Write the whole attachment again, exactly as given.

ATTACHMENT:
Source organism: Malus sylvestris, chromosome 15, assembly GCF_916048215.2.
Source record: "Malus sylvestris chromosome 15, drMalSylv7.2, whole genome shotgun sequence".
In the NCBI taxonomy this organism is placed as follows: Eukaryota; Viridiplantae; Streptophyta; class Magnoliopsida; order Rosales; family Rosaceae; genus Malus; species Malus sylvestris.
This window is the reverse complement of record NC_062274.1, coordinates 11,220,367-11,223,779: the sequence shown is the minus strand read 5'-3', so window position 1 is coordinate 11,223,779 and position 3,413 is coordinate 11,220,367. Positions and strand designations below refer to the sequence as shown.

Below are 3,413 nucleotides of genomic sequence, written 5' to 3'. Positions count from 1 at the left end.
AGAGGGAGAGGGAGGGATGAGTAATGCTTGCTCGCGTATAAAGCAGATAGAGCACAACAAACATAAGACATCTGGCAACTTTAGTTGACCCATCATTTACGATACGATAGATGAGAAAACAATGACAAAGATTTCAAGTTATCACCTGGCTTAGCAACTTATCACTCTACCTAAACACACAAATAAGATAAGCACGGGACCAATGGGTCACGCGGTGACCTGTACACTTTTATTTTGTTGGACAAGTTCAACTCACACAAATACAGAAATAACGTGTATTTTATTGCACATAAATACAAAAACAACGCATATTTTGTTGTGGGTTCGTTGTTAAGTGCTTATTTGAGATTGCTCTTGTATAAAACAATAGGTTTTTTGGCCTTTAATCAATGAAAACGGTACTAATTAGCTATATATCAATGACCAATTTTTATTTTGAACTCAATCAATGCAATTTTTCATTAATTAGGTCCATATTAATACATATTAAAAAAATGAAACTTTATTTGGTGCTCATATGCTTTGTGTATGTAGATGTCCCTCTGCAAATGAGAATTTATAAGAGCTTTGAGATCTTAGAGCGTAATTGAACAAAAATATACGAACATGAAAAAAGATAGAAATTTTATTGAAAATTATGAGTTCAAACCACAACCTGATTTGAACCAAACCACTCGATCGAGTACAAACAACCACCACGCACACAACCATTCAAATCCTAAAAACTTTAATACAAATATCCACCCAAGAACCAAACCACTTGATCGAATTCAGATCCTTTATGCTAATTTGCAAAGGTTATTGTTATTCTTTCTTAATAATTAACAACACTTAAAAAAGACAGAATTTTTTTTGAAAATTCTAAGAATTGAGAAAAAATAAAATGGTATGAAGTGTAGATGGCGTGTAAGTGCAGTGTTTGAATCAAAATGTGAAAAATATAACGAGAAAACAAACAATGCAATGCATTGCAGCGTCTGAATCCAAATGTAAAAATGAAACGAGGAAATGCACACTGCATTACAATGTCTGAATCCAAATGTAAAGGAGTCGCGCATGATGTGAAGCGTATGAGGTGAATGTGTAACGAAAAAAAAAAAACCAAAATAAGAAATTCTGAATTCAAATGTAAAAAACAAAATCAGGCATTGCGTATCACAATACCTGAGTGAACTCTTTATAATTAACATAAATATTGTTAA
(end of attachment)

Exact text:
Source organism: Malus sylvestris, chromosome 15, assembly GCF_916048215.2.
Source record: "Malus sylvestris chromosome 15, drMalSylv7.2, whole genome shotgun sequence".
In the NCBI taxonomy this organism is placed as follows: Eukaryota; Viridiplantae; Streptophyta; class Magnoliopsida; order Rosales; family Rosaceae; genus Malus; species Malus sylvestris.
This window is the reverse complement of record NC_062274.1, coordinates 11,220,367-11,223,779: the sequence shown is the minus strand read 5'-3', so window position 1 is coordinate 11,223,779 and position 3,413 is coordinate 11,220,367. Positions and strand designations below refer to the sequence as shown.

Below are 3,413 nucleotides of genomic sequence, written 5' to 3'. Positions count from 1 at the left end.
AGAGGGAGAGGGAGGGATGAGTAATGCTTGCTCGCGTATAAAGCAGATAGAGCACAACAAACATAAGACATCTGGCAACTTTAGTTGACCCATCATTTACGATACGATAGATGAGAAAACAATGACAAAGATTTCAAGTTATCACCTGGCTTAGCAACTTATCACTCTACCTAAACACACAAATAAGATAAGCACGGGACCAATGGGTCACGCGGTGACCTGTACACTTTTATTTTGTTGGACAAGTTCAACTCACACAAATACAGAAATAACGTGTATTTTATTGCACATAAATACAAAAACAACGCATATTTTGTTGTGGGTTCGTTGTTAAGTGCTTATTTGAGATTGCTCTTGTATAAAACAATAGGTTTTTTGGCCTTTAATCAATGAAAACGGTACTAATTAGCTATATATCAATGACCAATTTTTATTTTGAACTCAATCAATGCAATTTTTCATTAATTAGGTCCATATTAATACATATTAAAAAAATGAAACTTTATTTGGTGCTCATATGCTTTGTGTATGTAGATGTCCCTCTGCAAATGAGAATTTATAAGAGCTTTGAGATCTTAGAGCGTAATTGAACAAAAATATACGAACATGAAAAAAGATAGAAATTTTATTGAAAATTATGAGTTCAAACCACAACCTGATTTGAACCAAACCACTCGATCGAGTACAAACAACCACCACGCACACAACCATTCAAATCCTAAAAACTTTAATACAAATATCCACCCAAGAACCAAACCACTTGATCGAATTCAGATCCTTTATGCTAATTTGCAAAGGTTATTGTTATTCTTTCTTAATAATTAACAACACTTAAAAAAGACAGAATTTTTTTTGAAAATTCTAAGAATTGAGAAAAAATAAAATGGTATGAAGTGTAGATGGCGTGTAAGTGCAGTGTTTGAATCAAAATGTGAAAAATATAACGAGAAAACAAACAATGCAATGCATTGCAGCGTCTGAATCCAAATGTAAAAATGAAACGAGGAAATGCACACTGCATTACAATGTCTGAATCCAAATGTAAAGGAGTCGCGCATGATGTGAAGCGTATGAGGTGAATGTGTAACGAAAAAAAAAAAACCAAAATAAGAAATTCTGAATTCAAATGTAAAAAACAAAATCAGGCATTGCGTATCACAATACCTGAGTGAACTCTTTATAATTAACATAAATATTGTTAA